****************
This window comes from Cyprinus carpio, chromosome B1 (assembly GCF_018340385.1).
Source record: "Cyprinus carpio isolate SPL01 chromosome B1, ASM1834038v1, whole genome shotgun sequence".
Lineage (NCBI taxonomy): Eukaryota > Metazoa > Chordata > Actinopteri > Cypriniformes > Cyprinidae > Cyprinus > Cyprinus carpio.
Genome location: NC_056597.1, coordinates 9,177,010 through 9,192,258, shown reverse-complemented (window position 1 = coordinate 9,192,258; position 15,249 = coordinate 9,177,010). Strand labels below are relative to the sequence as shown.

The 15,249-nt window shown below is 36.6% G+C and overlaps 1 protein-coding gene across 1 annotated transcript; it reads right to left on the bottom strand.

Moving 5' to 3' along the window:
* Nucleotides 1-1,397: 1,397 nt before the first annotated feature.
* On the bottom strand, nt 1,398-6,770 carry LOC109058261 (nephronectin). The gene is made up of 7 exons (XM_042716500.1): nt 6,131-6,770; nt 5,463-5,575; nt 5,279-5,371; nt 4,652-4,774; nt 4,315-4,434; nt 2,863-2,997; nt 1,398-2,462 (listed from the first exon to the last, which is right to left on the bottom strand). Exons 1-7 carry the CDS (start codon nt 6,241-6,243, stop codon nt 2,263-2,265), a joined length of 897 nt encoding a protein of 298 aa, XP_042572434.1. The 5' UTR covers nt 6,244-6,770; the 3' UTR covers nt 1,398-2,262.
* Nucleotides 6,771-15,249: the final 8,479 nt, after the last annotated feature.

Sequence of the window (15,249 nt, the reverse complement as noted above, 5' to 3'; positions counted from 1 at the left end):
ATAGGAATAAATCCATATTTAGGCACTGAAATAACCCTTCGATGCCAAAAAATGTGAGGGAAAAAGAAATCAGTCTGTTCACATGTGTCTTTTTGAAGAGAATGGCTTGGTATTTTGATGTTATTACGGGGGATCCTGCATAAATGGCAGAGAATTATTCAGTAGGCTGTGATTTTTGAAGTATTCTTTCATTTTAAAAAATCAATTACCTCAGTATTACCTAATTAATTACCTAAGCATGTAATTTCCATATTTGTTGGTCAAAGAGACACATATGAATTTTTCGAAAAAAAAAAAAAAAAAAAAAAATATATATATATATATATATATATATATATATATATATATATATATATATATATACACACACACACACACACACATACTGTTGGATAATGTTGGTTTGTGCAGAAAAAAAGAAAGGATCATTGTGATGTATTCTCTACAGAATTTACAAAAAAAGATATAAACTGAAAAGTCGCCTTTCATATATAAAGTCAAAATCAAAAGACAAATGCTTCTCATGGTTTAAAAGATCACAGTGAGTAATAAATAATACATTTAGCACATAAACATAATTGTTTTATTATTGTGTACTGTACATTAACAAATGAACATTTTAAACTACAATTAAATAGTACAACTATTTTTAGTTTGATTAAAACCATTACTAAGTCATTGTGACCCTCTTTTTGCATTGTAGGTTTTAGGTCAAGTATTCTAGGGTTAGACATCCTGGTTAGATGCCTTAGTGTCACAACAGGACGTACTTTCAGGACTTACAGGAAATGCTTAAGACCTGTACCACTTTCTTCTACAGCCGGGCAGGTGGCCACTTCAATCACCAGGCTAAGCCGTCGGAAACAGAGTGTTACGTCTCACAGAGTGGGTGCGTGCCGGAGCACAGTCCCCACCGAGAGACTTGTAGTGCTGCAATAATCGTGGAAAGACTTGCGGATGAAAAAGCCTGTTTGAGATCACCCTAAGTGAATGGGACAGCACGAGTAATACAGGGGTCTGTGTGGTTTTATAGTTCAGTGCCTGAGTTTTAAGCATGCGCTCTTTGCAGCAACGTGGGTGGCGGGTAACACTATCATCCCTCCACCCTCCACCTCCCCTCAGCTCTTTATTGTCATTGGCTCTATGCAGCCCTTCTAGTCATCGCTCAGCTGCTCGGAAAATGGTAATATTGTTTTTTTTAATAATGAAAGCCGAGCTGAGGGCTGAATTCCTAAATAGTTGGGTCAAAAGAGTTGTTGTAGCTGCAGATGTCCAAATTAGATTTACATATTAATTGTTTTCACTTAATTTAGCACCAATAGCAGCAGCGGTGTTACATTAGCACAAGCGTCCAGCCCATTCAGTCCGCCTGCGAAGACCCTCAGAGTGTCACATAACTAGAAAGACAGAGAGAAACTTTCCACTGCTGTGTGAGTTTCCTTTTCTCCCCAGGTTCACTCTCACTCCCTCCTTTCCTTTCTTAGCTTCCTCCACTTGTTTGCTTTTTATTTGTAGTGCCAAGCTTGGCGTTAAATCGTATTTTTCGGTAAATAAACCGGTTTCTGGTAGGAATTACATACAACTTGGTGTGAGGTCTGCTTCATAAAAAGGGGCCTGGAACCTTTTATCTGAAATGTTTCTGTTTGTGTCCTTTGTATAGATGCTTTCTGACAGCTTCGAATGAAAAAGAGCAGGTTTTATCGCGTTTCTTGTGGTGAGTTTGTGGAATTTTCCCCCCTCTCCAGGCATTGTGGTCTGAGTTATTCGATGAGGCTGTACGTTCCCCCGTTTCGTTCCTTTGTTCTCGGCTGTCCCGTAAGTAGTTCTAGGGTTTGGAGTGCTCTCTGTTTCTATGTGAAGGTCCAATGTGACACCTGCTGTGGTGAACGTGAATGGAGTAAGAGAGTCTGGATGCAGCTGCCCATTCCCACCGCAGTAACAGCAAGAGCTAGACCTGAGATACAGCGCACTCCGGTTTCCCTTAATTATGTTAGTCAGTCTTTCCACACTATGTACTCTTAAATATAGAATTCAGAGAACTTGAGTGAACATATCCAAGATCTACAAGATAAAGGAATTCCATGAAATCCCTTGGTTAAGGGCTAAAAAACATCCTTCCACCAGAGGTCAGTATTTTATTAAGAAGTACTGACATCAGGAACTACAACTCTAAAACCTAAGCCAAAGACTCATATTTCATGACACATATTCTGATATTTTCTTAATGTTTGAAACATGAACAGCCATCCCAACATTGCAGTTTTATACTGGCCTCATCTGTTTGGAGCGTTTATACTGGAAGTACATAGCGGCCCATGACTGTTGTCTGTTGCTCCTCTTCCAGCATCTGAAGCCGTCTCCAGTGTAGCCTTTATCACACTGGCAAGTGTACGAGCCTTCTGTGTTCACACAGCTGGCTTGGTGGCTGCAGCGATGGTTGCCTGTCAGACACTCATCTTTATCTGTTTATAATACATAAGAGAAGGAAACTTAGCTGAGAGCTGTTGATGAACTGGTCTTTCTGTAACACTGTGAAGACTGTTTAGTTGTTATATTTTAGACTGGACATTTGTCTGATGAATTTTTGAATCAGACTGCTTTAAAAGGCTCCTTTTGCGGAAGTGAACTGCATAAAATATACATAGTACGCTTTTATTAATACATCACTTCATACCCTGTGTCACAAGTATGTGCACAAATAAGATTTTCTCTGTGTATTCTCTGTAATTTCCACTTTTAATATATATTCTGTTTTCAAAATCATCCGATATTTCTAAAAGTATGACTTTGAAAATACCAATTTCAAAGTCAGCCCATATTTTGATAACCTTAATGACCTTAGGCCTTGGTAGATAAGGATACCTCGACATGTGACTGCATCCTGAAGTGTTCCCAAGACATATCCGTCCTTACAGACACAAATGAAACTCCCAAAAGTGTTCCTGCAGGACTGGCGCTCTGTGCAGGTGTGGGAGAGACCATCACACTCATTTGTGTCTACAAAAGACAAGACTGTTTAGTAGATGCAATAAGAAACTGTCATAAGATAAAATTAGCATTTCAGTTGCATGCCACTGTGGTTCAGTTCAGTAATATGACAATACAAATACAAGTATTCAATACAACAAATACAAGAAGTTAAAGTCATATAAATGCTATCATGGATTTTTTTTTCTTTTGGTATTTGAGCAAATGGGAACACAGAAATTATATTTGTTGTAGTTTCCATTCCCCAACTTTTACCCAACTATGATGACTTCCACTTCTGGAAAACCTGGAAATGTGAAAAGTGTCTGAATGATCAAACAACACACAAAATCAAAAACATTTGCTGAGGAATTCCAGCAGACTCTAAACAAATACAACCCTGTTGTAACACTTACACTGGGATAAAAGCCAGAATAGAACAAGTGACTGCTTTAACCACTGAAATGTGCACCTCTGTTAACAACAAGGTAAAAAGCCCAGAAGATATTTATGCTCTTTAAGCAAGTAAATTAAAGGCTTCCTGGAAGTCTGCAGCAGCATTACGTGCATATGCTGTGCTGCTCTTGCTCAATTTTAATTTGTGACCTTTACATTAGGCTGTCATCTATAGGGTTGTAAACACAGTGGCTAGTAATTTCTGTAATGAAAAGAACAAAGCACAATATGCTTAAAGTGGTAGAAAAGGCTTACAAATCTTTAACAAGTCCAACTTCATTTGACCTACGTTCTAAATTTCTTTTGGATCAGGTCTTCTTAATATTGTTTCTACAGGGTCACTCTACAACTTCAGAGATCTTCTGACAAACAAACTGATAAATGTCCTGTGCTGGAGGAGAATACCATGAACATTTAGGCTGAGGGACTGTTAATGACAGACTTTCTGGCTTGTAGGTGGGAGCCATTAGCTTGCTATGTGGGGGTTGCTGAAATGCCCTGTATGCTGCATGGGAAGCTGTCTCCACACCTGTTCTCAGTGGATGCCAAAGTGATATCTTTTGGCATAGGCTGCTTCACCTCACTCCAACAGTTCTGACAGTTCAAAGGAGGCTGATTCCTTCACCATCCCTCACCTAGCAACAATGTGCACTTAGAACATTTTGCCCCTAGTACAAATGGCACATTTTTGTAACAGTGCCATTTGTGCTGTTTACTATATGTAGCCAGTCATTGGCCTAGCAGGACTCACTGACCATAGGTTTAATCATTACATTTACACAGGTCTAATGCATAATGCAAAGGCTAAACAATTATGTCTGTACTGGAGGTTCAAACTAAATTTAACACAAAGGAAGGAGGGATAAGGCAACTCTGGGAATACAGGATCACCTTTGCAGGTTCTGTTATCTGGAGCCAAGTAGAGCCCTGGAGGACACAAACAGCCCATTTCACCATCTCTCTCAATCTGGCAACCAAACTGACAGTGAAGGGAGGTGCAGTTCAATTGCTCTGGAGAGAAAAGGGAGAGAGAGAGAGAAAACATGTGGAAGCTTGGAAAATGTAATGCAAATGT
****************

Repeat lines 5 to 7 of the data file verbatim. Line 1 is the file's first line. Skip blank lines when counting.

The 15,249-nt window shown below is 36.6% G+C and overlaps 1 protein-coding gene across 1 annotated transcript; it reads right to left on the bottom strand.

Moving 5' to 3' along the window:
* Nucleotides 1-1,397: 1,397 nt before the first annotated feature.